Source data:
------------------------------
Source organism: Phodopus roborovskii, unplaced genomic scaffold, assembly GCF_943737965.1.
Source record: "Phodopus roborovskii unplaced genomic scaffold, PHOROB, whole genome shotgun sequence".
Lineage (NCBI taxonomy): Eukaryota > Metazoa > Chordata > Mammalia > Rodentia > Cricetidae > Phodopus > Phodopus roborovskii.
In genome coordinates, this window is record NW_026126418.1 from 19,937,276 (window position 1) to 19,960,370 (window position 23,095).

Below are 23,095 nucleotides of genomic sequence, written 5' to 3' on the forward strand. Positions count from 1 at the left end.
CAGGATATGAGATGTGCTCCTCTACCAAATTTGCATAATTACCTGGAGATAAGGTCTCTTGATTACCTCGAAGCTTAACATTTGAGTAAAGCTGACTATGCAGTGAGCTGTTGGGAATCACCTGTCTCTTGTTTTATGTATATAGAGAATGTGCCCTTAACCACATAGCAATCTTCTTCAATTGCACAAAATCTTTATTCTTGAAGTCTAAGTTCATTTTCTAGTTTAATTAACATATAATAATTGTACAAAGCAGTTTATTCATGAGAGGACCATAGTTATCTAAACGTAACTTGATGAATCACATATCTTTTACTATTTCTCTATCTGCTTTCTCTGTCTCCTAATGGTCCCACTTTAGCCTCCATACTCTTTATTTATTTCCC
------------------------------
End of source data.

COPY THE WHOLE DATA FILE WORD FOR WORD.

Source organism: Phodopus roborovskii, unplaced genomic scaffold, assembly GCF_943737965.1.
Source record: "Phodopus roborovskii unplaced genomic scaffold, PHOROB, whole genome shotgun sequence".
Lineage (NCBI taxonomy): Eukaryota > Metazoa > Chordata > Mammalia > Rodentia > Cricetidae > Phodopus > Phodopus roborovskii.
In genome coordinates, this window is record NW_026126418.1 from 19,937,276 (window position 1) to 19,960,370 (window position 23,095).

Below are 23,095 nucleotides of genomic sequence, written 5' to 3' on the forward strand. Positions count from 1 at the left end.
CAGGATATGAGATGTGCTCCTCTACCAAATTTGCATAATTACCTGGAGATAAGGTCTCTTGATTACCTCGAAGCTTAACATTTGAGTAAAGCTGACTATGCAGTGAGCTGTTGGGAATCACCTGTCTCTTGTTTTATGTATATAGAGAATGTGCCCTTAACCACATAGCAATCTTCTTCAATTGCACAAAATCTTTATTCTTGAAGTCTAAGTTCATTTTCTAGTTTAATTAACATATAATAATTGTACAAAGCAGTTTATTCATGAGAGGACCATAGTTATCTAAACGTAACTTGATGAATCACATATCTTTTACTATTTCTCTATCTGCTTTCTCTGTCTCCTAATGGTCCCACTTTAGCCTCCATACTCTTTATTTATTTCCC